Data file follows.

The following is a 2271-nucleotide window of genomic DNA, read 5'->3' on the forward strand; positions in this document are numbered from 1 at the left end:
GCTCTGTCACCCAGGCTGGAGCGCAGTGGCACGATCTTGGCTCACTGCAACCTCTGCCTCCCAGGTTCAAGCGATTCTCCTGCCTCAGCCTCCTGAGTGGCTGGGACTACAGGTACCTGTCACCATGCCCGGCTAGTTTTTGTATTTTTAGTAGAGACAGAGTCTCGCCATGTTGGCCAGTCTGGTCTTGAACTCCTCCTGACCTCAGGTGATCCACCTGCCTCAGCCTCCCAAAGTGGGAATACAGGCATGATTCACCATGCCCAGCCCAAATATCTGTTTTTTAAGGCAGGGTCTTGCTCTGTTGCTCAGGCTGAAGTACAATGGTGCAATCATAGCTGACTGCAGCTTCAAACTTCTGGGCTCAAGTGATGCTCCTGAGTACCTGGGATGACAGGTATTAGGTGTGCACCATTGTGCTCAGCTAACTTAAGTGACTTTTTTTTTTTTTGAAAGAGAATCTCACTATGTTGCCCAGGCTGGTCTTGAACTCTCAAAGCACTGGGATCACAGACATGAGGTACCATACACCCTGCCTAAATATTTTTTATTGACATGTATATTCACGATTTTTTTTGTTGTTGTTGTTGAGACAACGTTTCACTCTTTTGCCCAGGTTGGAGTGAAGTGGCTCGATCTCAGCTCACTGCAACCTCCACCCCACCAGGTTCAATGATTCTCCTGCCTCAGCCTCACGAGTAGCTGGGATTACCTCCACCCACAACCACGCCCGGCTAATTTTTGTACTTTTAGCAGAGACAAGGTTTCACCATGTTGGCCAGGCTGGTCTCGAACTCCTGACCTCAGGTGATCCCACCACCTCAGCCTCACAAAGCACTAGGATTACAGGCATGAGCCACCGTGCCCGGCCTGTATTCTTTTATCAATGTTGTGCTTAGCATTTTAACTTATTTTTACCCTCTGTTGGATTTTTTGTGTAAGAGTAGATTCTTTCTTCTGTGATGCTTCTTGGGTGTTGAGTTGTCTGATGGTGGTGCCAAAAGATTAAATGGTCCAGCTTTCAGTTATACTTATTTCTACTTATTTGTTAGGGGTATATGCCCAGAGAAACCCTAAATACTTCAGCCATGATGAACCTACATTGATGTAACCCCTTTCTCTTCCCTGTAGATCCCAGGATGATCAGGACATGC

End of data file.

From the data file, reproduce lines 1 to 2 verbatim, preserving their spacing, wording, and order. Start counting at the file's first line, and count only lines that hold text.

The following is a 2271-nucleotide window of genomic DNA, read 5'->3' on the forward strand; positions in this document are numbered from 1 at the left end:
GCTCTGTCACCCAGGCTGGAGCGCAGTGGCACGATCTTGGCTCACTGCAACCTCTGCCTCCCAGGTTCAAGCGATTCTCCTGCCTCAGCCTCCTGAGTGGCTGGGACTACAGGTACCTGTCACCATGCCCGGCTAGTTTTTGTATTTTTAGTAGAGACAGAGTCTCGCCATGTTGGCCAGTCTGGTCTTGAACTCCTCCTGACCTCAGGTGATCCACCTGCCTCAGCCTCCCAAAGTGGGAATACAGGCATGATTCACCATGCCCAGCCCAAATATCTGTTTTTTAAGGCAGGGTCTTGCTCTGTTGCTCAGGCTGAAGTACAATGGTGCAATCATAGCTGACTGCAGCTTCAAACTTCTGGGCTCAAGTGATGCTCCTGAGTACCTGGGATGACAGGTATTAGGTGTGCACCATTGTGCTCAGCTAACTTAAGTGACTTTTTTTTTTTTTGAAAGAGAATCTCACTATGTTGCCCAGGCTGGTCTTGAACTCTCAAAGCACTGGGATCACAGACATGAGGTACCATACACCCTGCCTAAATATTTTTTATTGACATGTATATTCACGATTTTTTTTGTTGTTGTTGTTGAGACAACGTTTCACTCTTTTGCCCAGGTTGGAGTGAAGTGGCTCGATCTCAGCTCACTGCAACCTCCACCCCACCAGGTTCAATGATTCTCCTGCCTCAGCCTCACGAGTAGCTGGGATTACCTCCACCCACAACCACGCCCGGCTAATTTTTGTACTTTTAGCAGAGACAAGGTTTCACCATGTTGGCCAGGCTGGTCTCGAACTCCTGACCTCAGGTGATCCCACCACCTCAGCCTCACAAAGCACTAGGATTACAGGCATGAGCCACCGTGCCCGGCCTGTATTCTTTTATCAATGTTGTGCTTAGCATTTTAACTTATTTTTACCCTCTGTTGGATTTTTTGTGTAAGAGTAGATTCTTTCTTCTGTGATGCTTCTTGGGTGTTGAGTTGTCTGATGGTGGTGCCAAAAGATTAAATGGTCCAGCTTTCAGTTATACTTATTTCTACTTATTTGTTAGGGGTATATGCCCAGAGAAACCCTAAATACTTCAGCCATGATGAACCTACATTGATGTAACCCCTTTCTCTTCCCTGTAGATCCCAGGATGATCAGGACATGC